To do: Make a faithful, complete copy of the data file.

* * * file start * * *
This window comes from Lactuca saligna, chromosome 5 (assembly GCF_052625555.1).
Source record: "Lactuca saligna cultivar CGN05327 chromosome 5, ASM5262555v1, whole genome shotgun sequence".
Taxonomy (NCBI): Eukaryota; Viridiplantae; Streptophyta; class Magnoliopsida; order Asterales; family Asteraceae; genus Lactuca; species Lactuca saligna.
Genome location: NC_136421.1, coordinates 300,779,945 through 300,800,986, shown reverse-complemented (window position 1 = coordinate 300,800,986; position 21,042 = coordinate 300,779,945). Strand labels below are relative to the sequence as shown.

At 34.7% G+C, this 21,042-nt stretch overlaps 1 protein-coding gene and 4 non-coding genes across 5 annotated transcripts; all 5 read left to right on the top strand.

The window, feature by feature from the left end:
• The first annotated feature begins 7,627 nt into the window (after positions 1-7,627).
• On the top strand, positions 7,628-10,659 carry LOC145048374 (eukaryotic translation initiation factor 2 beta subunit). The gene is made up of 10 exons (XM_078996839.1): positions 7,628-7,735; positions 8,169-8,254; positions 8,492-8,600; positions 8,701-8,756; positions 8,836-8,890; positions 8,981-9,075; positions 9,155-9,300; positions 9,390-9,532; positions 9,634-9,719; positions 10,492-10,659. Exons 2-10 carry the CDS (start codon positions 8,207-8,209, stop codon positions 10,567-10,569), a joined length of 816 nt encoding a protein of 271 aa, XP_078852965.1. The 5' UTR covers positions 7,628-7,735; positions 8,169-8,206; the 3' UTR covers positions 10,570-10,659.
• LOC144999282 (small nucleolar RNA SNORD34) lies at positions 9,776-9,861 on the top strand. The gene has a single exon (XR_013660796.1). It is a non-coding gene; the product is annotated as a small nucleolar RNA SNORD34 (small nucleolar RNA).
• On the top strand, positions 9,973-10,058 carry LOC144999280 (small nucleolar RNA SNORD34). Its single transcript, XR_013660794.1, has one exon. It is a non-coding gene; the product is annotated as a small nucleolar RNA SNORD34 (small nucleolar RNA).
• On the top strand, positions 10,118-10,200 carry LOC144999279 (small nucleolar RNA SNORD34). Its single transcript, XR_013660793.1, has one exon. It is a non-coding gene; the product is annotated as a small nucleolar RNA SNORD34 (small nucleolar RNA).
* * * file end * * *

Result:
This window comes from Lactuca saligna, chromosome 5 (assembly GCF_052625555.1).
Source record: "Lactuca saligna cultivar CGN05327 chromosome 5, ASM5262555v1, whole genome shotgun sequence".
Taxonomy (NCBI): Eukaryota; Viridiplantae; Streptophyta; class Magnoliopsida; order Asterales; family Asteraceae; genus Lactuca; species Lactuca saligna.
Genome location: NC_136421.1, coordinates 300,779,945 through 300,800,986, shown reverse-complemented (window position 1 = coordinate 300,800,986; position 21,042 = coordinate 300,779,945). Strand labels below are relative to the sequence as shown.

At 34.7% G+C, this 21,042-nt stretch overlaps 1 protein-coding gene and 4 non-coding genes across 5 annotated transcripts; all 5 read left to right on the top strand.

The window, feature by feature from the left end:
• The first annotated feature begins 7,627 nt into the window (after positions 1-7,627).
• On the top strand, positions 7,628-10,659 carry LOC145048374 (eukaryotic translation initiation factor 2 beta subunit). The gene is made up of 10 exons (XM_078996839.1): positions 7,628-7,735; positions 8,169-8,254; positions 8,492-8,600; positions 8,701-8,756; positions 8,836-8,890; positions 8,981-9,075; positions 9,155-9,300; positions 9,390-9,532; positions 9,634-9,719; positions 10,492-10,659. Exons 2-10 carry the CDS (start codon positions 8,207-8,209, stop codon positions 10,567-10,569), a joined length of 816 nt encoding a protein of 271 aa, XP_078852965.1. The 5' UTR covers positions 7,628-7,735; positions 8,169-8,206; the 3' UTR covers positions 10,570-10,659.
• LOC144999282 (small nucleolar RNA SNORD34) lies at positions 9,776-9,861 on the top strand. The gene has a single exon (XR_013660796.1). It is a non-coding gene; the product is annotated as a small nucleolar RNA SNORD34 (small nucleolar RNA).
• On the top strand, positions 9,973-10,058 carry LOC144999280 (small nucleolar RNA SNORD34). Its single transcript, XR_013660794.1, has one exon. It is a non-coding gene; the product is annotated as a small nucleolar RNA SNORD34 (small nucleolar RNA).
• On the top strand, positions 10,118-10,200 carry LOC144999279 (small nucleolar RNA SNORD34). Its single transcript, XR_013660793.1, has one exon. It is a non-coding gene; the product is annotated as a small nucleolar RNA SNORD34 (small nucleolar RNA).